Butternut and pumpkin squash soup

finishing

By Shafina Khatun (SSA Cavendish)

This is my first time making the soup and I adapted it from Lorraine Pascal’s roasted butternut squash soup. She uses a medium sized butternut squash soup which she roasts in the oven for a while before adding it into her saucepan which is mean to bring out the flavour. But me? I couldn’t be bothered. I also only had a small squash and a quarter of a pumpkin…so I made the best of what I had. This soup really is perfect for a cold autumnal evening. I messed around with the images on photo gallery which is why they look so different…I’m not the greatest photo editor :s

Some benefits of pumpkin (for those that care): they have anti-oxidants, are low in calorie, contains no amount of cholesterol or fat. It’s rich in vitamins and minerals.

Some benefits of butternut squash (for those that care): erm… sort of similar to a pumpkin

Serves 2-3

Ingredient

1 small butternut squash diced

¼ of a large pumpkin diced

1 onion chopped

1tbsp butter

1 garlic clove chopped thinly

500ml chosen stock

150ml single cream

Chilli flakes (optional)

Kitchen utensils: Saucepan, food processor or hand blender, wooden spoon, small bowl or mug to ladle the soup, knife, chopping board or a flat plate works just fine if you don’t have a board

step 11)Heat a sauce pan on medium heat and melt the butter. Add the chopped garlic and fry for a minute. Add the onions, some salt and cook until the onions are soft and brown. You can add in some chilli flakes or powder if you wish.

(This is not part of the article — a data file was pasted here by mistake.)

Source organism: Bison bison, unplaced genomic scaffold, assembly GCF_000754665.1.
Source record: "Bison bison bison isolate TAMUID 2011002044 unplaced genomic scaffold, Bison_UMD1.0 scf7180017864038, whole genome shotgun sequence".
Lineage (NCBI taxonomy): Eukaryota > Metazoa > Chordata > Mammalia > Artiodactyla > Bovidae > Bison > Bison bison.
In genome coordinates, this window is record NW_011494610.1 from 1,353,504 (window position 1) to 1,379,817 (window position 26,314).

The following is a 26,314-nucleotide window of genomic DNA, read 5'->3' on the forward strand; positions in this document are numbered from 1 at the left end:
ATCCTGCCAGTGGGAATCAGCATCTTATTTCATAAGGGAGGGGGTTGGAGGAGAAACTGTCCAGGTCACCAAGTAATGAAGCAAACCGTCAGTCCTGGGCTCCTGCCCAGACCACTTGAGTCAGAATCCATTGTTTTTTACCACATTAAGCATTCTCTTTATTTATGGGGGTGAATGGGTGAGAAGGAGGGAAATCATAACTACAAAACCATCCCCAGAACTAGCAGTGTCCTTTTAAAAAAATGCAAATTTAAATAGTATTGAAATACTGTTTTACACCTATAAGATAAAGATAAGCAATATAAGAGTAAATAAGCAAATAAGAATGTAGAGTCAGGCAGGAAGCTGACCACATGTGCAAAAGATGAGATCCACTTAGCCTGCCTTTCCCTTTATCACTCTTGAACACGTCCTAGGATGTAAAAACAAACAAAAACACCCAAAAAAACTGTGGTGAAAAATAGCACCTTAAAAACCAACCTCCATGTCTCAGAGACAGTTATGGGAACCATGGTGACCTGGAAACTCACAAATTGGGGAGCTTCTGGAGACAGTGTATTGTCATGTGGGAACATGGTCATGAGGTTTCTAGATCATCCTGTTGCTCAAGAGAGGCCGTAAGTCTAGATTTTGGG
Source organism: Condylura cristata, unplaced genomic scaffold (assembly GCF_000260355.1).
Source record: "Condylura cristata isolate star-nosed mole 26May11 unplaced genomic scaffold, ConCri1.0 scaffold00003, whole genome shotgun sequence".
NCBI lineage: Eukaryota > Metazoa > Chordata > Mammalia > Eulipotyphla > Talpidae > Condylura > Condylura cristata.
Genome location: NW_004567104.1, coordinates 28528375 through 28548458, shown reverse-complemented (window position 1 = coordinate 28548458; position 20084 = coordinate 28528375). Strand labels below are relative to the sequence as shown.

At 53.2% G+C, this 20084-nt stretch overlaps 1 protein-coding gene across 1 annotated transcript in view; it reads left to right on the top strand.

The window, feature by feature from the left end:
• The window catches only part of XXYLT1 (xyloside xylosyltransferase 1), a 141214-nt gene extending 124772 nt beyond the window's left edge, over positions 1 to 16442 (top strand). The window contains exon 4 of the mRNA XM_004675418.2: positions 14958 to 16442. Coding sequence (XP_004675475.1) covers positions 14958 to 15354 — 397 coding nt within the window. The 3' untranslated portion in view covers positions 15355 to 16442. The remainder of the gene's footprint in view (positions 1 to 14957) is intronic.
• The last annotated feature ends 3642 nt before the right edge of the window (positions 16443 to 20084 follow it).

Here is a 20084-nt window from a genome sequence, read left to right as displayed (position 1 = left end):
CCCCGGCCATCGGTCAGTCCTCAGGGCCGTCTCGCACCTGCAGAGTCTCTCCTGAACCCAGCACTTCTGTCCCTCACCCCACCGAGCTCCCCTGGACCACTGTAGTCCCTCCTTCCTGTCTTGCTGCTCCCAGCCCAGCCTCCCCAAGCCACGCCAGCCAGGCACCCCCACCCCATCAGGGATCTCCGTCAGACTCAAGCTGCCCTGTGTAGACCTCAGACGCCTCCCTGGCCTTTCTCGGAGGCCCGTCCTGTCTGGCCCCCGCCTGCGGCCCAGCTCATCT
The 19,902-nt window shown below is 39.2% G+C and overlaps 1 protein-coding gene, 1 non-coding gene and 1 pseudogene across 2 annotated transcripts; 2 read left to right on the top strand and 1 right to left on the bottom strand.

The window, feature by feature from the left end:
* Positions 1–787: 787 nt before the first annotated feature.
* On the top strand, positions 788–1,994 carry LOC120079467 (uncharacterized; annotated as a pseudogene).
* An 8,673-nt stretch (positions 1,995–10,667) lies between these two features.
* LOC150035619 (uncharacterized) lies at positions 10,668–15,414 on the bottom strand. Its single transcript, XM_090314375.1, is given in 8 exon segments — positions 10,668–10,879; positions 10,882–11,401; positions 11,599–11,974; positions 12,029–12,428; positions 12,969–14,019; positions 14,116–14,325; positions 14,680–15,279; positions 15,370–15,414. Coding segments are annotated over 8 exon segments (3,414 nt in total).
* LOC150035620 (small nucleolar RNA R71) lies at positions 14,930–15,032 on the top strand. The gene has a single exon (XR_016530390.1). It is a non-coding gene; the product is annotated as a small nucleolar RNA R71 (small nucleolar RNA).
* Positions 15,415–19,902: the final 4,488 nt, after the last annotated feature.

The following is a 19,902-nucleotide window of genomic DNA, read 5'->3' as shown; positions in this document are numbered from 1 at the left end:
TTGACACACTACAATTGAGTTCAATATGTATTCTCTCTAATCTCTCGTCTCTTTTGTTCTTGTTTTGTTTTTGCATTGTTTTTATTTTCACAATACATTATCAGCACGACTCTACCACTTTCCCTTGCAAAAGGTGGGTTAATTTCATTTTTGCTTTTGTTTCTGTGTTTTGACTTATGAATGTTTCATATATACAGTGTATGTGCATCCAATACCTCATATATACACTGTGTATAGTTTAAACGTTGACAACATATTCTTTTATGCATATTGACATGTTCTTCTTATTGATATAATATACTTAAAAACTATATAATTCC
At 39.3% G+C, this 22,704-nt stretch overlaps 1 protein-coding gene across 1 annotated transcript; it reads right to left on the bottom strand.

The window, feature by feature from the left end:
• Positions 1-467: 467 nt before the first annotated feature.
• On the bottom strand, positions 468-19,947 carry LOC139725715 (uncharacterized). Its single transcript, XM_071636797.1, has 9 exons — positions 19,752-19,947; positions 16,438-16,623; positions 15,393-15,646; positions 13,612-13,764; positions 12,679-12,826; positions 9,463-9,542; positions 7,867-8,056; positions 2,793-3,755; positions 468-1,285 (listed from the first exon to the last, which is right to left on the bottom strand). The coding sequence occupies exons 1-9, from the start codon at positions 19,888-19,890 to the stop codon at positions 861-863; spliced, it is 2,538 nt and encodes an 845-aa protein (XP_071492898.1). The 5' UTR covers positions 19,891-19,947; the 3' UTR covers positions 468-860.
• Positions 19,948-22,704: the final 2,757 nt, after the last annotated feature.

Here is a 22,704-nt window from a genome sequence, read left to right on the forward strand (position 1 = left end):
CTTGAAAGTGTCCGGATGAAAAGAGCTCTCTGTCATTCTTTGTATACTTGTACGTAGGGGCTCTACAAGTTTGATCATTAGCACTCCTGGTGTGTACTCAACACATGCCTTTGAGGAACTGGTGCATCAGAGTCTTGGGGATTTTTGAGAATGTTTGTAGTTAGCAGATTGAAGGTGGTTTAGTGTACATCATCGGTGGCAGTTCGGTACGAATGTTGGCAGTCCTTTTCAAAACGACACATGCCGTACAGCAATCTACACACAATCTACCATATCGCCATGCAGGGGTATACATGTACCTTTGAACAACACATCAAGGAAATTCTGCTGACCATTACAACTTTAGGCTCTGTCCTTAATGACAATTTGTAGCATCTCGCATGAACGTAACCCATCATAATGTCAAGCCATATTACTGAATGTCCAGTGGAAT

2) Chuck in the diced butternut squash and pumpkin and your chosen stock (I used vegetable).step 2

 

 

 

 

3) Allow the vegetables to brew in the stock until they have softened, which may take ten to fifteen minutes.

step 3

 

 

 

 

 

4)Whizz the saucepan contents into a puree in a food processor or by using a hand blender.step 4

 

 

 

 

 

5)Pour the contents back into the saucepan on low heat, add in the single cream and gently heat for around ten minutes. Take off the hob and enjoy with some bread or for some reason my mum boiled a potato which actually went together nicely.step 5

It tasted good and the family approved of it which means something. Next time I might bother to roast the vegetable and I’m quite happy because this is the first food recipe up there.

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This blog was created for the students of Westminster university. WEST stands for Westminster's efficient, successful and triumphant students. Hopefully this blog will help students in wanting to achieve these qualities. It won't make student's an overnight successes. Rather it is meant to be a gentle nudge for the student so that they pave their own road in life, whilst at the same time benefitting other students (for the students, by the students). Students can email in their ideas and queries to studentsofwest@outlook.com Finally: Mother to Son Well, son, I’ll tell you: Life for me ain’t been no crystal stair. It’s had tacks in it, And splinters, And boards torn up, And places with no carpet on the floor— Bare. But all the time I’se been a-climbin’ on, And reachin’ landin’s, And turnin’ corners, And sometimes goin’ in the dark Where there ain’t been no light. So boy, don’t you turn back. Don’t you set down on the steps ’Cause you finds it’s kinder hard. Don’t you fall now— For I’se still goin’, honey, I’se still climbin’, And life for me ain’t been no crystal stair. By Langston Hughes You can make it students of WEST!
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